"Broken Lives": The Banking Royal Commission Findings Are Finally Here
"Wrongdoing is not denounced by issuing a media release," commissioner Kenneth Hayne said.
The day Australia's banking and financial sectors had been dreading has arrived: the release of the royal commission report.
Commissioner Kenneth Hayne, pictured below in an awkward moment last week marking the submission of the report, has made 76 recommendations to government, all of which the government has agreed to support.
Hayne's 76 recommendations are far-reaching and span across all areas considered by the commission, including banking, financial advice, superannuation, insurance, regulators and culture.
They include enhancing consumer protections, cracking down on financial advisors, limiting people to one default superannuation account, prohibiting the hawking of superannuation and insurance products, and introducing a new oversight authority to regulate the regulators.
The report also recommends a culture overhaul in the financial sector, saying that all financial services should regularly assess and deal with culture and governance problems.
Hayne said that misconduct in the financial sector had often been rewarded in the past, and people did it because they knew they could get away with it.
"Incentive, bonus and commission schemes throughout the financial services industry have measured sales and profit, but not compliance with the law and proper standards," he said. "Incentives have been offered, and rewards have been paid, regardless of whether the sale was made, or profit derived, in accordance with law.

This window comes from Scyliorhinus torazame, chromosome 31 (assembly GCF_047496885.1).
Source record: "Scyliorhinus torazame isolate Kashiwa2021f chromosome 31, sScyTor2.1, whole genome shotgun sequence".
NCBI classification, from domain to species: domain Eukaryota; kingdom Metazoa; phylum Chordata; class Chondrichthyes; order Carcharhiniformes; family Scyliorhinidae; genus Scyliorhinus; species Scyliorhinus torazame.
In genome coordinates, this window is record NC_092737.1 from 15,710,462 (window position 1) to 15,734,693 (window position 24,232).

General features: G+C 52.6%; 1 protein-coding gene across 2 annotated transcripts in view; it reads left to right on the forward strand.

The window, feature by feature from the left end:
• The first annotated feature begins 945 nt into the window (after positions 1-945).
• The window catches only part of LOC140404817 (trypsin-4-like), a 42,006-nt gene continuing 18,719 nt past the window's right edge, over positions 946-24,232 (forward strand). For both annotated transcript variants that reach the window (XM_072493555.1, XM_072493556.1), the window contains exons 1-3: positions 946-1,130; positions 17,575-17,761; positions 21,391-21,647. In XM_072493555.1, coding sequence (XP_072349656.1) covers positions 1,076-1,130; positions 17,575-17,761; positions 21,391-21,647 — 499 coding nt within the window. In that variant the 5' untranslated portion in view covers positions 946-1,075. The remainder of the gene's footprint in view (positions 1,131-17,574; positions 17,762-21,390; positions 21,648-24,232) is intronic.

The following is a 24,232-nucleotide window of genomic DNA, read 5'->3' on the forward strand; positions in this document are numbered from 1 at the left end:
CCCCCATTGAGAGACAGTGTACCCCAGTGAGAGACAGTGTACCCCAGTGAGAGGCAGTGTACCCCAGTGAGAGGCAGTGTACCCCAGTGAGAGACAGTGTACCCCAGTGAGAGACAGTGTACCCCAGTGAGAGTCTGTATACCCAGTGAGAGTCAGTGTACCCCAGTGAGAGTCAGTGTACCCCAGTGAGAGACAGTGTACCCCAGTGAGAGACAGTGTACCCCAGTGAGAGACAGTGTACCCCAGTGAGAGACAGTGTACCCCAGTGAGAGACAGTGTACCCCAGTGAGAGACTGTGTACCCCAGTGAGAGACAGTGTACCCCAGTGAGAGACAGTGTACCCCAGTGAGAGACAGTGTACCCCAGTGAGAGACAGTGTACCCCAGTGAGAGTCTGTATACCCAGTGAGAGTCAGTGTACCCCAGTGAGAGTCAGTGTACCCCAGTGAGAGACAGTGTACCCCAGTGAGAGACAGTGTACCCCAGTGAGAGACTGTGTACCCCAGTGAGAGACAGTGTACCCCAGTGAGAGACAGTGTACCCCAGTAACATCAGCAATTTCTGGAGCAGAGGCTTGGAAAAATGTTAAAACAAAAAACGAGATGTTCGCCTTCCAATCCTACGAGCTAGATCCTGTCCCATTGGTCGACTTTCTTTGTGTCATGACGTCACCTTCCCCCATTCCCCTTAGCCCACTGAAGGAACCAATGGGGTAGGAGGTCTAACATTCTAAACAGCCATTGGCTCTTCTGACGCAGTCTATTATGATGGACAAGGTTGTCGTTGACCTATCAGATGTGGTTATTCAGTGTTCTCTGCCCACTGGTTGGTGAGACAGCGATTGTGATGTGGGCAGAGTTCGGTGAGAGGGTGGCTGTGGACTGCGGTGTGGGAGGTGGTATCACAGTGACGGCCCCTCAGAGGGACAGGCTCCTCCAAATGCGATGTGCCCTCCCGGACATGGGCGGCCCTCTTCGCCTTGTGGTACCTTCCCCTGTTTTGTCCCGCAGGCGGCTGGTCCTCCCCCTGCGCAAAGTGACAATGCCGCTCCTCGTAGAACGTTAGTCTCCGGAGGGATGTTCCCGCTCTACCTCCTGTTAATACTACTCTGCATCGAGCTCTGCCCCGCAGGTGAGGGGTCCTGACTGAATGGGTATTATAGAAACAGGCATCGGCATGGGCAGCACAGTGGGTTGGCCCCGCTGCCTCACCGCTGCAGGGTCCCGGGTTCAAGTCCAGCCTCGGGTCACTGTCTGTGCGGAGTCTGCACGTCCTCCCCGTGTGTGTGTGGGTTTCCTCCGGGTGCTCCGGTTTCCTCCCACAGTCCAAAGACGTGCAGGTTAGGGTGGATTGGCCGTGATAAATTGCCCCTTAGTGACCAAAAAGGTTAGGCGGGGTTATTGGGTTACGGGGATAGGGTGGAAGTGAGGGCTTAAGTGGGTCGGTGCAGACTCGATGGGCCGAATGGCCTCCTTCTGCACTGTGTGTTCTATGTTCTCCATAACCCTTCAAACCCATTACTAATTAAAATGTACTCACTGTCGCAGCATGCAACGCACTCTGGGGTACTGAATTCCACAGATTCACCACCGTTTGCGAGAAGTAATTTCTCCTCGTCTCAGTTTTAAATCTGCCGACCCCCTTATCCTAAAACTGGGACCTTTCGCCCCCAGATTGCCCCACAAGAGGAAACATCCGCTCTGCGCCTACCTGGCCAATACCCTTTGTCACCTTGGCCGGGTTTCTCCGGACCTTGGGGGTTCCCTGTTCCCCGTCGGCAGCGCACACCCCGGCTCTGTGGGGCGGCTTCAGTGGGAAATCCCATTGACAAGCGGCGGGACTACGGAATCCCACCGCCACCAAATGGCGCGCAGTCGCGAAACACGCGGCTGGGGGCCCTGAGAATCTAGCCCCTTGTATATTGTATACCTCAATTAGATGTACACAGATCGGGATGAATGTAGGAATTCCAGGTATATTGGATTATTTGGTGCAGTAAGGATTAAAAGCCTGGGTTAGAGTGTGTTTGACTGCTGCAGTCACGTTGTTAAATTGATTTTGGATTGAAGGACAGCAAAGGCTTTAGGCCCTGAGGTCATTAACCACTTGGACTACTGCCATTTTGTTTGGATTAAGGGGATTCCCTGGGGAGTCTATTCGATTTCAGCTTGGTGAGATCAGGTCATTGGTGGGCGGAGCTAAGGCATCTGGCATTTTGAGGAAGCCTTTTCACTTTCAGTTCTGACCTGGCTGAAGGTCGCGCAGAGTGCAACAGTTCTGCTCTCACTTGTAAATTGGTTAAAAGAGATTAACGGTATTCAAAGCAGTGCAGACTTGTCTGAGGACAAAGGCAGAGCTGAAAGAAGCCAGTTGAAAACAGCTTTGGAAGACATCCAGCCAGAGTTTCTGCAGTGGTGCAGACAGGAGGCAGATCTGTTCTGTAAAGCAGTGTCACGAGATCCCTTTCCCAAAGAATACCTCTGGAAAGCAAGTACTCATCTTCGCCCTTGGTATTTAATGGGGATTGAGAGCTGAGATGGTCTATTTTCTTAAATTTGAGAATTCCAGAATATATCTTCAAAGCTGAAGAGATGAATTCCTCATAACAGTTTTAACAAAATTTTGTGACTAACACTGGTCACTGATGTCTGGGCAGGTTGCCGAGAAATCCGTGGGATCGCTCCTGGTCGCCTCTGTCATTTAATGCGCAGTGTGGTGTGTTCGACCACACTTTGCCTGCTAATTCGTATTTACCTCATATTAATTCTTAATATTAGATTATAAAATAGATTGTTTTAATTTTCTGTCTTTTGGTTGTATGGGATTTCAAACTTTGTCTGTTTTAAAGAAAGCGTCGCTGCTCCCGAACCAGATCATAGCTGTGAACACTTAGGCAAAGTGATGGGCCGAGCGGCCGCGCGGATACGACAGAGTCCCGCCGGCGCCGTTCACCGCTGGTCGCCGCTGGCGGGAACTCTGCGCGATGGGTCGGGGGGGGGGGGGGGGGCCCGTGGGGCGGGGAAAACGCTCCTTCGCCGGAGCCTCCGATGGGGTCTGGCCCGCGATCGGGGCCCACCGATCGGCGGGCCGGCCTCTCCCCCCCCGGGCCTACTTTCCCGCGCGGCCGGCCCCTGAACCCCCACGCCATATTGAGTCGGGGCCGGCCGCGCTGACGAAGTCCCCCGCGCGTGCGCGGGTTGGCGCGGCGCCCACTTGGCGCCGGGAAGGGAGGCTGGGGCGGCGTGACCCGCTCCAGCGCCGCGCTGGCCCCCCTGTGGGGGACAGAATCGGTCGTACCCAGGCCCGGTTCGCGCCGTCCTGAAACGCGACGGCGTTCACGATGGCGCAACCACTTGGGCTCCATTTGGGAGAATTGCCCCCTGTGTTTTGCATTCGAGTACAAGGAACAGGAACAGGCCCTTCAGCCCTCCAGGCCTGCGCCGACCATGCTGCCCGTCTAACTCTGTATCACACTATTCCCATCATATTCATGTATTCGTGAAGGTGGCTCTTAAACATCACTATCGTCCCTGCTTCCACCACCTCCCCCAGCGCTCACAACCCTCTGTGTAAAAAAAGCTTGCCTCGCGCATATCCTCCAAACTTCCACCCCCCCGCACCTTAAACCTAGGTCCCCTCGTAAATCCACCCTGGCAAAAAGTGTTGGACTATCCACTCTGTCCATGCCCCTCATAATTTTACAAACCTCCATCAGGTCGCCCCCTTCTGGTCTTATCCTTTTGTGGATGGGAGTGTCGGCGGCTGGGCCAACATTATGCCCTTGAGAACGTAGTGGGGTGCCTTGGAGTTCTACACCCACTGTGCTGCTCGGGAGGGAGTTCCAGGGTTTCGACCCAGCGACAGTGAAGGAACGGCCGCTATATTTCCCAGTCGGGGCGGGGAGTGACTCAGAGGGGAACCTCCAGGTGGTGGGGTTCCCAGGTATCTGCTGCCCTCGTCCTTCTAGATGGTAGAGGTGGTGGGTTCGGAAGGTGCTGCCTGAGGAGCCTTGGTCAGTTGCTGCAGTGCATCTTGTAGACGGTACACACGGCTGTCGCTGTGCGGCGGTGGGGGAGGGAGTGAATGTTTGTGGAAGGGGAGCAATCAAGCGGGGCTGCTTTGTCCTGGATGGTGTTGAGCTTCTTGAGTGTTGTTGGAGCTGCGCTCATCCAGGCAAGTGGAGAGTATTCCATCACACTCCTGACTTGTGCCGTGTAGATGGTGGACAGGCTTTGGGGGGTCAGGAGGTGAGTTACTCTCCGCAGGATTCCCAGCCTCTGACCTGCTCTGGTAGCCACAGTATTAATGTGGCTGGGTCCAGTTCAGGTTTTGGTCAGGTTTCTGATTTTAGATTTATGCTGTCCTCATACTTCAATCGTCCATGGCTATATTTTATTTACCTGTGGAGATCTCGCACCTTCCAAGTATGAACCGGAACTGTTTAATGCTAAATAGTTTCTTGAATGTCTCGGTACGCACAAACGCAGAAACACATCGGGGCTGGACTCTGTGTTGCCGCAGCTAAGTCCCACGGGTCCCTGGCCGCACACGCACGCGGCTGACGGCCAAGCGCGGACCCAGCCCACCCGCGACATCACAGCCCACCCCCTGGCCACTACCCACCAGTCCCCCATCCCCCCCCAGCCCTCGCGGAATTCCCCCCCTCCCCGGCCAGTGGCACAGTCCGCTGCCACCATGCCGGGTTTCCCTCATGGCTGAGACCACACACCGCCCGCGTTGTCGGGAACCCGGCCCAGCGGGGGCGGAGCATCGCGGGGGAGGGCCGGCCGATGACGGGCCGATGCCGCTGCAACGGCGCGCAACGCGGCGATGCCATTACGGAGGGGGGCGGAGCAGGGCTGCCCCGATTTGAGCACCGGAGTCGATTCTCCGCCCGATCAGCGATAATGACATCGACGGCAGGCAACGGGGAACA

"Rewards have been paid regardless of whether the person rewarded should have done what they did."
Hayne said consumers had next to no power to negotiate the terms when dealing with financial service companies and banks, and were often not able to make an informed choice about what they were signing up for.
"There was a marked imbalance of power and knowledge between those providing the product or service and those acquiring it," he said.
This was evident in the thousands of submissions received by the inquiry, and the public testimony provided to the commission. Hayne said that misconduct was not punished, meaning there wasn't effective deterrence. He said this had to change.
"Saying sorry and promising not to do it again has not prevented recurrence," he said. "The time has come to decide what is to be done in response to what has happened.
"The financial services industry is too important to the economy of the nation to allow what has happened in the past to continue or to happen again."
There were 24 referrals made from the commissioner's report to financial and corporate regulators, over misconduct related to misleading and deceptive conduct, and other misdoings including fees for no service provided to customers. These referrals could result in individuals being prosecuted.
In a press conference on Monday to mark the release of the report, Frydenberg said the report showed banks had been driven by greed and behaviour in breach of law, and below community expectations.
"The price paid by our community for this misconduct is immense," he said. "And goes beyond just the financial. There have been broken businesses, and the emotional stress and personal pain has broken lives."